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Spencer Tunick - Mardi Gras : The Base - Sydney Opera House

By Sean Lynch

Spencer Tunick Sydney

Spencer Tunick's "Mardi Gras : The Base"

spencer tunick

Nudity. We all love it, we all do it - some more than others, that person : Paris Hilton - but what goes through the minds of those who get up at 5am to nude up on the steps of Sydney's most famous landmark The Opera House in the name of art?

Internationally renowned artist Spencer Tunick returned to Australia, this time to bring his unique form of art to the Sydney Opera House as part of Sydney's 2010 Gay & Lesbian Mardi Gras. 

An open invitation was sent out to thrill seekers of the world (gay, straight, big or small) to be part of Tunick's latest nude art installation titled "Mardi Gras : The Base" - and boy, did Sydney respond!

Over 5200 men and women of all shapes, sizes - and ages - turned out on Monday March 1st 2010 at the Sydney Opera House at sunrise to be part of the biggest Australian installation of Spencer Tunick's career.

His previous Aussie effort, in Melbourne, managed just over 4700 nude volunteers.

Tunick (born January 1, 1967) is best known for his photographic artworks that feature large numbers of nude people posed in various artistic formations. 

These "installations" are often situated in urban locations throughout the world, although some of his most impressive pieces have included native woodlands and beach installations.

He also puts together the occasional, but slightly more creepy, individual and small group nude photos too.

Spencer Tunick's first naked portrait was in 1986, when he visited London and photographed a nude at a bus stop, as well as scores of nudes in Alleyn's School's Lower School Hall in Dulwich, Southwark. 

By 1994, Tunick had organised and photographed over 65 temporary site related installations worldwide.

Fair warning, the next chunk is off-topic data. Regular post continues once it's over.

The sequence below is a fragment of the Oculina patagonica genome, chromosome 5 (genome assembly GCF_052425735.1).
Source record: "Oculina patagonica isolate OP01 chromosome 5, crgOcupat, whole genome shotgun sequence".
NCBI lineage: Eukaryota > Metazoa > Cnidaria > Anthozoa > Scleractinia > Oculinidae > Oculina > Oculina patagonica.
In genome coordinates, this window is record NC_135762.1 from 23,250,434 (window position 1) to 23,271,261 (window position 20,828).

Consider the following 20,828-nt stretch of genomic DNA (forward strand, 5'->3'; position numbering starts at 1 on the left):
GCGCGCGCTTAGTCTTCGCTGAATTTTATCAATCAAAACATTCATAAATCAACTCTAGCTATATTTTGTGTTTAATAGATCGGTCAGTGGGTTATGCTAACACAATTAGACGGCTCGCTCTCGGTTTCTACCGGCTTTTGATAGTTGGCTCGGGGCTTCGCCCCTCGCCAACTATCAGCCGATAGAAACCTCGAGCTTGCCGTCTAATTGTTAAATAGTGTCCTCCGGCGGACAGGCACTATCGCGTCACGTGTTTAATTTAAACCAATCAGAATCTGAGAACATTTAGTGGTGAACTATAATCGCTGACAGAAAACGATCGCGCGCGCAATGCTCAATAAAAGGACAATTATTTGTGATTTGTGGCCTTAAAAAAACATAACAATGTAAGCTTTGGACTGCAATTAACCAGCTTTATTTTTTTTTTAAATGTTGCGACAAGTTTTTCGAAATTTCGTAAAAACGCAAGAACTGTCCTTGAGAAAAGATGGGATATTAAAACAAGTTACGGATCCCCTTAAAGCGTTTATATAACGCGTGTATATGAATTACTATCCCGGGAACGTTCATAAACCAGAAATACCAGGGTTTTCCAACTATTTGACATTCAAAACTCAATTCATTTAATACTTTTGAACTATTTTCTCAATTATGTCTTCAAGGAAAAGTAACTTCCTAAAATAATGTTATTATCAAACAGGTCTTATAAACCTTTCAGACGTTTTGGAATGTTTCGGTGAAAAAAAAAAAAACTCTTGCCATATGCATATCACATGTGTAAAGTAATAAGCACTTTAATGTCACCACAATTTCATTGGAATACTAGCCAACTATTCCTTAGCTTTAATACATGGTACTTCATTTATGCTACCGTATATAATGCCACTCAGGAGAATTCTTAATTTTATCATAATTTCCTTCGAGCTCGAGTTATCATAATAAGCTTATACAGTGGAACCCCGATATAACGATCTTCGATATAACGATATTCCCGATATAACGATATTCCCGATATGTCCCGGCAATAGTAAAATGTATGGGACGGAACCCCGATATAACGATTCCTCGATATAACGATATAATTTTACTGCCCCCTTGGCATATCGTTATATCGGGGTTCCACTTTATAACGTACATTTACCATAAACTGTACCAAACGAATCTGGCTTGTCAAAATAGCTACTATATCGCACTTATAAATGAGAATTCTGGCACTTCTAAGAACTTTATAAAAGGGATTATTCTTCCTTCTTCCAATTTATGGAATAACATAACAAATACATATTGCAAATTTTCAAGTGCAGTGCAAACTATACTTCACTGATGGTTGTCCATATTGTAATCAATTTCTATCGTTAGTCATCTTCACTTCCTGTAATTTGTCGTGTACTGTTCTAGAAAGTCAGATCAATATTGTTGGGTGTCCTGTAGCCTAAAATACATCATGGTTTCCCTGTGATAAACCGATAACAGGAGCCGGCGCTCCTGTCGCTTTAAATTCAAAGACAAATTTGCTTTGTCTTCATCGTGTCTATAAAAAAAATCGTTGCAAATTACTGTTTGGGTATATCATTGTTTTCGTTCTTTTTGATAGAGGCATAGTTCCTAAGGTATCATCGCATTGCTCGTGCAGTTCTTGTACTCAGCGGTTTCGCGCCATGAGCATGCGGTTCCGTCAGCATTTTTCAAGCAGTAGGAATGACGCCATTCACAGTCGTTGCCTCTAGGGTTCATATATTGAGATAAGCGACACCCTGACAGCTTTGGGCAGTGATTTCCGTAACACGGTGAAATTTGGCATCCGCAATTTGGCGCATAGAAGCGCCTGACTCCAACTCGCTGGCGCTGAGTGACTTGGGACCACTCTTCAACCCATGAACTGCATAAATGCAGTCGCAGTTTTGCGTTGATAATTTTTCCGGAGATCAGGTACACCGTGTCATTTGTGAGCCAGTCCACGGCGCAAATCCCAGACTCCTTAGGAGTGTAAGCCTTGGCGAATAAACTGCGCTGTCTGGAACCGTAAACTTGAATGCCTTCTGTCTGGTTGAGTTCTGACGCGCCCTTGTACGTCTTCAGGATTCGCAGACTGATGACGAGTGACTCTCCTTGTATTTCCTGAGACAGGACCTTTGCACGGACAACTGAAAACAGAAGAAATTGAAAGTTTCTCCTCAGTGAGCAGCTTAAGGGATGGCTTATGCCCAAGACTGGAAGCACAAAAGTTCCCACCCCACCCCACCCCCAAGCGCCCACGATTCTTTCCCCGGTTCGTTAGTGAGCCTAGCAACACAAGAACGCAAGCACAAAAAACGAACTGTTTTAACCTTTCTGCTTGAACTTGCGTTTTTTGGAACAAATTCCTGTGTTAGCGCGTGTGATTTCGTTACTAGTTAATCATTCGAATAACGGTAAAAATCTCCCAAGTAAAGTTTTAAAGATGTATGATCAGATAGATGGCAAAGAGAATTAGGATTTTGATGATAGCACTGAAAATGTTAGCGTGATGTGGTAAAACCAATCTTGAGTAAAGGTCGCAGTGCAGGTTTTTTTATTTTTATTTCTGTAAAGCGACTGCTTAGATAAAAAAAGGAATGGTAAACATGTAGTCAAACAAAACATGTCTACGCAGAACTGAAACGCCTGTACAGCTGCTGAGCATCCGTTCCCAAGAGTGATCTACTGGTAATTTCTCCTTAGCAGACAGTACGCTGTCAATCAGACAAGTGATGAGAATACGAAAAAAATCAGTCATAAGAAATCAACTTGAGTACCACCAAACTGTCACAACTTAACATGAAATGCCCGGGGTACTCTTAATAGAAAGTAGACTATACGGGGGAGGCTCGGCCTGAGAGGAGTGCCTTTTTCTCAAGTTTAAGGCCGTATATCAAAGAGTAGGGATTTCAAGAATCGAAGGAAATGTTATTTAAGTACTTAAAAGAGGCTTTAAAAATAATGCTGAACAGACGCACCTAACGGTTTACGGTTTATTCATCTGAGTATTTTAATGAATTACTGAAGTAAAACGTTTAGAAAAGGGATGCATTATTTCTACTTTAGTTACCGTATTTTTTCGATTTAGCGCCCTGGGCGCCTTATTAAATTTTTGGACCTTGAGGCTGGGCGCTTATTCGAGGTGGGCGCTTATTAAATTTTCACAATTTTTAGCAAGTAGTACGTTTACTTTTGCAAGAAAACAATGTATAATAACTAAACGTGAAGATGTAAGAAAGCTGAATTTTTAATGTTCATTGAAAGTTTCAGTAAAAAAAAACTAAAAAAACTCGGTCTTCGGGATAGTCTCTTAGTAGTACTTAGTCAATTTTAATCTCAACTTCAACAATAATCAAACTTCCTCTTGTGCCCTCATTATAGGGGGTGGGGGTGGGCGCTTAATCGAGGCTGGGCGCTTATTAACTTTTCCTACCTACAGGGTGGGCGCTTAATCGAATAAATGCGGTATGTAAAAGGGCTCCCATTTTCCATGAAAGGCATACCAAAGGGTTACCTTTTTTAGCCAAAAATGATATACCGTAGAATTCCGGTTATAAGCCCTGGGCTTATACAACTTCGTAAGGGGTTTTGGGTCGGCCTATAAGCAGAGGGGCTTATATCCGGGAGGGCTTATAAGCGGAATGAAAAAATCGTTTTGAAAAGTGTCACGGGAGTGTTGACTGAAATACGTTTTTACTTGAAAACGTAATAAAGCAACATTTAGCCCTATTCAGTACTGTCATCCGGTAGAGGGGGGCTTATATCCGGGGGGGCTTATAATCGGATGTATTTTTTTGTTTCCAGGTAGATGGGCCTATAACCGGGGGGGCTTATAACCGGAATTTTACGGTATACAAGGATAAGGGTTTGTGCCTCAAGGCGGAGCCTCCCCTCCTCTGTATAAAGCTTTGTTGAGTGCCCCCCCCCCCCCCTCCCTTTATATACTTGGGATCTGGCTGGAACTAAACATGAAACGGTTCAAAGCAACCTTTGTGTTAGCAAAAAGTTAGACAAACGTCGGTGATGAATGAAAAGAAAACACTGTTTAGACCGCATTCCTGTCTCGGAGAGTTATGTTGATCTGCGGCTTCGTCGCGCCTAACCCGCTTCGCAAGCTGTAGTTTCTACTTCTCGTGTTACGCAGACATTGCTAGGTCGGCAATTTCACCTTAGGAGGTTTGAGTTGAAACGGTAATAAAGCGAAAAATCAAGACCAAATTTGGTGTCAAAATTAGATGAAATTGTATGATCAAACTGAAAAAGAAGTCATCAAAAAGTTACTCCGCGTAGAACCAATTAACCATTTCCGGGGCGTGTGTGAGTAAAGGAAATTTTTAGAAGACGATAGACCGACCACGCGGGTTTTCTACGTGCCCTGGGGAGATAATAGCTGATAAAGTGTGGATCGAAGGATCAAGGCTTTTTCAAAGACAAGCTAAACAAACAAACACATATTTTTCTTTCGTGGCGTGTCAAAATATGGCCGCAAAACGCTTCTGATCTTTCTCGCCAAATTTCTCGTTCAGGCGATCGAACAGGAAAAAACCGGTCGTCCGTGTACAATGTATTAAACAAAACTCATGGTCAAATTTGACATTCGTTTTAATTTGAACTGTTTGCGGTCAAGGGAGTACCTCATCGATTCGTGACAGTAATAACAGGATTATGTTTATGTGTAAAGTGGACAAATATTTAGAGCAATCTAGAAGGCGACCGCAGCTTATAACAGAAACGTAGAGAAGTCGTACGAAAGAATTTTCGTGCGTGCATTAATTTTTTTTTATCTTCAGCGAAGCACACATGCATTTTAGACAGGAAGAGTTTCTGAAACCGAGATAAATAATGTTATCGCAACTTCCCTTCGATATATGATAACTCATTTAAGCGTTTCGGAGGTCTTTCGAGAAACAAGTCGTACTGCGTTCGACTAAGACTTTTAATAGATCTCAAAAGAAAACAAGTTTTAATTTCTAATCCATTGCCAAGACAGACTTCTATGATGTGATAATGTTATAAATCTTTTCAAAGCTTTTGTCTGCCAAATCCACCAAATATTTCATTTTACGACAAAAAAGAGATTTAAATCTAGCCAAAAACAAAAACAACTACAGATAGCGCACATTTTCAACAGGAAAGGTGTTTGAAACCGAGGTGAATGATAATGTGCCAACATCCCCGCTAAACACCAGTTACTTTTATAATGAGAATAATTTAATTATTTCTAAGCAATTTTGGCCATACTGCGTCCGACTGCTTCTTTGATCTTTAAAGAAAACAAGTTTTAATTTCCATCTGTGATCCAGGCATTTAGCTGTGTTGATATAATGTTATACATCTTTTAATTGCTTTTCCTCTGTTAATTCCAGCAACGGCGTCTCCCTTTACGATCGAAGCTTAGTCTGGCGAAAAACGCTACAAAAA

He has since taken his nude artform internationally, with photos taken in cities as far and wide as Dublin, Bruges, Buenos Aires, Buffalo, Lisbon, London, Lyon, Melbourne, Montreal, Rome, Newcastle/Gateshead, Vienna, Düsseldorf, Helsinki, Santiago, Amsterdam, on the Aletsch Glacier and in Mexico City (in which a record 18,000 people turned out in force... and in the nude).

"Mardi Gras : The Base" called on all Australians interested in taking part to register at www.mardigras.org.au/tunick to reserve a place, selling it as "the highlight of this year's Sydney Gay and Lesbian Mardi Gras Festival". 

Participation in the art installation was open to all Australians, regardless of sexuality - and judging by the results (only 2000 were originally expected) it was a resounding success.

"After visiting Sydney in 2009 I fell in love with its diverse people and architecture and am honoured to show this amazing city off to the world, especially from the base of such an iconic location" said Tunick. 

"The base, the core, the heart of any truly free society depends on its acceptance of its diverse community as equal citizens.  I found this in abundance on my last trip to Sydney when I witnessed the city’s inhabitants celebrate Mardi Gras" he continued.

"Whether they were straight or gay, I found the people of Sydney to be truly remarkable" Tunick concluded.

Nude enthusiasts lined up from 5am for the shoot in various positions (which included full frontal, bums facing the camera, lying down and even embracing the person next to them), with the process finishing just after 8:30am.

Sign Up For Future Spencer Tunick Artworks at www.spencertunick.com 

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